Thursday, April 10, 2014

Computer Scamming

She was insistent.  She was persistent.  She was annoying.  I couldn't hang up.

She was calling from Windows Technical Support.  She'd noticed that I had been accessing sites which were dangerous and she was calling to fix the problem.  She didn't ask me for a password.  She gave me an American name through a thick but understandable accent.  And always, she insisted.

Go to Control Panel and after several more prompts she knew exactly what the code looked like on my screen.  CMI....that is very bad  and that's where it got dicey.  She gave me a string of letters and numbers to type into a box on my monitor.  That would allow her colleague to gain access to my machine remotely.  He would then fix the problem

Alarm bells began to go off in my frazzled head.

We screen our calls with Caller ID.  If it's an unknown number or a blocked number or a series of unrecognizable digits or the name of an institution to which we have donated in the past we exit the screen and let the machine deal with it.  I rarely check that machine these days; if you want me you know how to find me if I want you to have that level of access.

Access..... she kept demanding access.

I began to wonder why I had picked up the phone in the first place.  It rang.  I grabbed.  I didn't check the number.

You called me.... I'm not letting you into my machine.  

How can this be a problem, Ma'am?  Did I not read you the code just now?

That one had me stumped.  When I am stumped, and the issue has anything at all to do with the inner workings of my computers, I call Brother.  He worked in IT, he understands IT, he rebuilds IT, he explains IT, and he even knows what IT means.  He's also very willing to help his less-than-competent-in-these-matters sister when she runs into trouble.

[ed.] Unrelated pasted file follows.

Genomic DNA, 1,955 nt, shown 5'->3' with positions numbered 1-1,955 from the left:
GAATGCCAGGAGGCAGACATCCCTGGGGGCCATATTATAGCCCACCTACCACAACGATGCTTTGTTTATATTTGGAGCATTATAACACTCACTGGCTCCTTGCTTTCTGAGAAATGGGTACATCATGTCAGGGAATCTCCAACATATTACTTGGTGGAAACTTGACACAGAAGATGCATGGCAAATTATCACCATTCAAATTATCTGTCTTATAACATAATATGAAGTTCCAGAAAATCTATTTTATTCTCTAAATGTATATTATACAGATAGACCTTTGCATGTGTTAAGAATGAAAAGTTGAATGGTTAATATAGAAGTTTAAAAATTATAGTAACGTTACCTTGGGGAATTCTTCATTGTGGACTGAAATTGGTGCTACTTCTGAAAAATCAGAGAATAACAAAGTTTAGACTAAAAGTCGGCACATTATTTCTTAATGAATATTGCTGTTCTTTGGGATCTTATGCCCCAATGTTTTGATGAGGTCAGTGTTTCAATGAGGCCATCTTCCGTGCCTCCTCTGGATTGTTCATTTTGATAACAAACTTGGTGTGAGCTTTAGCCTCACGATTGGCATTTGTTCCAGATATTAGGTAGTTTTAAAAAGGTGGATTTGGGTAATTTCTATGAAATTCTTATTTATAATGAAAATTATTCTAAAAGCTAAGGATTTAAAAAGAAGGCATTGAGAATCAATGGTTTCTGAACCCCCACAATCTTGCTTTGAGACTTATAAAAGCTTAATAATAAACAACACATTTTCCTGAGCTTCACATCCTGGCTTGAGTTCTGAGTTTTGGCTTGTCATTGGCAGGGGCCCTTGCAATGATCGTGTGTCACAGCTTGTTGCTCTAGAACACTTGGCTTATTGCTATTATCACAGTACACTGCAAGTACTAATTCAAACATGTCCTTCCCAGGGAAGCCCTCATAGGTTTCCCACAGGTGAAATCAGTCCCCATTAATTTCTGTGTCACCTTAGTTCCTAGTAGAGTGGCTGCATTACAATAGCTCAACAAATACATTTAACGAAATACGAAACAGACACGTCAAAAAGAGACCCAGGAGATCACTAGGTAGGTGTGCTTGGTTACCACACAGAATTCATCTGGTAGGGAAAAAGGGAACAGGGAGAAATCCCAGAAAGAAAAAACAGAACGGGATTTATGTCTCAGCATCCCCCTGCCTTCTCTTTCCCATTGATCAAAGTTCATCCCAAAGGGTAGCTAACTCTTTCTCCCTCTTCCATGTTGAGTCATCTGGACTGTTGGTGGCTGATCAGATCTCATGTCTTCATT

I think I'm going to call my brother who knows about these things.  If he says it's okay, I'll call you back and we can proceed.  Do you have a number at which you can be reached?

I didn't have much hope for that; none of these call center techs have ever been able to give out a number.  She didn't even try.  She went back on the offensive.

This is very important, you understand? Yes, there was a question in her voice.  As if I were too stupid to pay attention.  That was when I began to suspect a scam.

Perhaps you could call me back tomorrow at this same time?  I will hve talked to my consultant and then we can proceed.

She was not amused.  She pressed on.  I enjoyed myself for a minute or two, pressing back, then I hung up and emailed Brother.  He was back to me in a flash : DO NOTHING!!!!

There followed a history of these scams, wonderment at the code she'd found on my computer (apparently of no particular purpose in virus detecting but some random combinations which are easy to bring up), praise for my ability to see through it, and a list of sites to visit and download and run to scan the computer for any malicious software my typing that line of code in the search box might have allowed inside.

Secunia.... Trend Micro.... AVG..... he said they would take as long as it does to clean your car.

I wonder if he's seen my car lately.

Days later, I've run them all, heard that Intrepid Cat, his daughter, had the same issue, and laughed at her response.  She is a contractor in a federal department in Washington, DC.  The same scam was run by her, but, being her father's child, she was quicker to catch on than I was.  After playing with her interlocutor for a while, she asaked if he knew that he'd called a federal employee and that he was engaging in a federal crime...tampering with our government's computerization or something because she never got too far into the spiel before they hung up.

That's what I should've done.  Hung up.


  1. My husband, the computer guru, is dealing with numerous people who have gotten scammed this way. A few have actually allowed the person to take control of the computer and then had to pay to get it back. All elderly people. My husband came home yesterday knashing his teeth over the latest one, a man who really should have known better than to think that Microsoft would be calling him. Terry will try to redo the computer and get rid of the malware that has been installed, but he keeps saying, "why do people fall for this?"

    1. Had he been on my end of the phone he would understand. It was the most sophisticated patter....


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